From the day Cristina Recalde '08 arrived on campus from Quito, Ecuador, she began to redefine herself. The shy teen from far away quickly discovered she was in an environment that encouraged her to participate, and she felt her confidence and sense of self begin to grow.
"Language was a challenge the first year," said Recalde, who didn't take long to learn, speak and think in fluent English, in addition to her native Spanish. She later took French classes in preparation for a semester of study in Paris.
With her love for journalism, Recalde joined the staff of the student-run newspaper, The Torch, and during her four years held positions as a staff writer, feature writer, photographer, copy editor and viewpoint editor.
She also worked in the Office of University Communications, where she learned to format brochures, supplied content, including photo galleries, for the university's online newsletter Around the Hollow and assisted with materials and research for the alumni magazine and news releases – all activities that provided important resumé builders.
Recalde didn't stop there. She worked as a tour guide for the Office of Admission and learned additional skills in customer service and interacting with both parents and prospective students. She also taped a Witt Light segment for the admission Web site. And Recalde joined the Alpha Delta Pi sorority and soon became involved in its philanthropic efforts with the Ronald McDonald House.
"The sorority women became my family. They taught me what the Ronald McDonald House is, and why we support it," she said. "You do the work because you want to, because you know you can make a difference in people's lives."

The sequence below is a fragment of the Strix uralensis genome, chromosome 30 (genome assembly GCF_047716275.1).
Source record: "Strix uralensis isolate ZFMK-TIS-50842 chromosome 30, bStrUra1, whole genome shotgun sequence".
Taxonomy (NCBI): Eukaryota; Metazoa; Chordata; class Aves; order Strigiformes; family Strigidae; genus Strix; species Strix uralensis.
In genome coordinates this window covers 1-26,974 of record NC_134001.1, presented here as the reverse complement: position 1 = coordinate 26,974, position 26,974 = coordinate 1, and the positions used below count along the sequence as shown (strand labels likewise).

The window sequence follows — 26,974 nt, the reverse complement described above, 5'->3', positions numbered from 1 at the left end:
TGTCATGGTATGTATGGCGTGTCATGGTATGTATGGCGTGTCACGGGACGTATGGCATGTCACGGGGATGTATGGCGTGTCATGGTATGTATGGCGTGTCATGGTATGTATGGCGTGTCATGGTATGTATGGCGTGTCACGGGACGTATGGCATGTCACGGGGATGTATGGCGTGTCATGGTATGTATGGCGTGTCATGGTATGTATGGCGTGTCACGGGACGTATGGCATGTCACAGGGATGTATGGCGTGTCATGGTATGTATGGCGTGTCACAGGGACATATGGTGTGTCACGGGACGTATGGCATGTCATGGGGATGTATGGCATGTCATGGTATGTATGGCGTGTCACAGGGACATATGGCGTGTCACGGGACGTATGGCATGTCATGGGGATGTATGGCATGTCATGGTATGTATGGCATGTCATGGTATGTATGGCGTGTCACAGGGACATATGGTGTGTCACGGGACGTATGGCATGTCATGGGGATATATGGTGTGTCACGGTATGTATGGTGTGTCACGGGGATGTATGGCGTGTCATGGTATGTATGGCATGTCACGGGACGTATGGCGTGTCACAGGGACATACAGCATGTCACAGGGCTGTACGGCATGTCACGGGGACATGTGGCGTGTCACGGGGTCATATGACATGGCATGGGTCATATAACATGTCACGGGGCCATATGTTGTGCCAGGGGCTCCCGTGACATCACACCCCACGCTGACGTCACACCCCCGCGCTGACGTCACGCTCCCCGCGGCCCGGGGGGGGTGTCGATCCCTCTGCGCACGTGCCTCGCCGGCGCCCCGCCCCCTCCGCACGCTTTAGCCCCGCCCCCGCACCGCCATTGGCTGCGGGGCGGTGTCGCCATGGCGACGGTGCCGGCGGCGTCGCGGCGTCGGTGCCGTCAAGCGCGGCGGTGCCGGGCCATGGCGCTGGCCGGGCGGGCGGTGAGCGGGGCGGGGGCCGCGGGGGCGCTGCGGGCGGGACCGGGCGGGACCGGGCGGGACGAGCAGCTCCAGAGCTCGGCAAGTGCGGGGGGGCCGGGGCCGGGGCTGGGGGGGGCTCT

Accepting a role of leadership, Recalde co-founded the Hispanic Culture Club on campus. She said that initially it was a way for students of South and Central American heritage to add their voices to campus, in addition to opening the membership to the entire campus community. Through the club, Recalde gave salsa dance lessons in Wally's Pub on campus and at a local café.
An active member of the American International Association (AIA), Recalde was elected International Senator to Student Senate. AIA represents the interests of international students on campus and helps them with the adjustments of entry and re-entry into the United States. AIA is also open to the entire campus community.
The group hosts the popular Crossroads food festival, held annually during Homecoming Weekend. Members cook their native dishes for others to sample, and they have booths from each country to provide information about their homelands and cultures.
A semester in Paris her senior year offered Recalde an additional opportunity to experience another culture, meet new people and become fluent in a third language. She visited Spain, England and Italy while she was abroad, and she traveled extensively in the United States, the Dominican Republic and the Bahamas during her four years as a Wittenberg student.
"It was amazing," she said. "I got to see so many things that I'd read about in books. I learned to appreciate so much that I had taken for granted, and I learned a lot about myself. I was often alone but never lonely – nothing stopped me. I learned to appreciate life and other cultures."
At the 2008 Honors Convocation, Recalde received the Global Awareness Award. The award, instituted in 1992, recognizes seniors who contribute to greater global awareness within the Wittenberg University community. Recalde was accepted at the Denver School of Publishing for a five-week book publishing program in July following graduation.
- Written by Phyllis Eberts '00
- Photo by Robert Gantt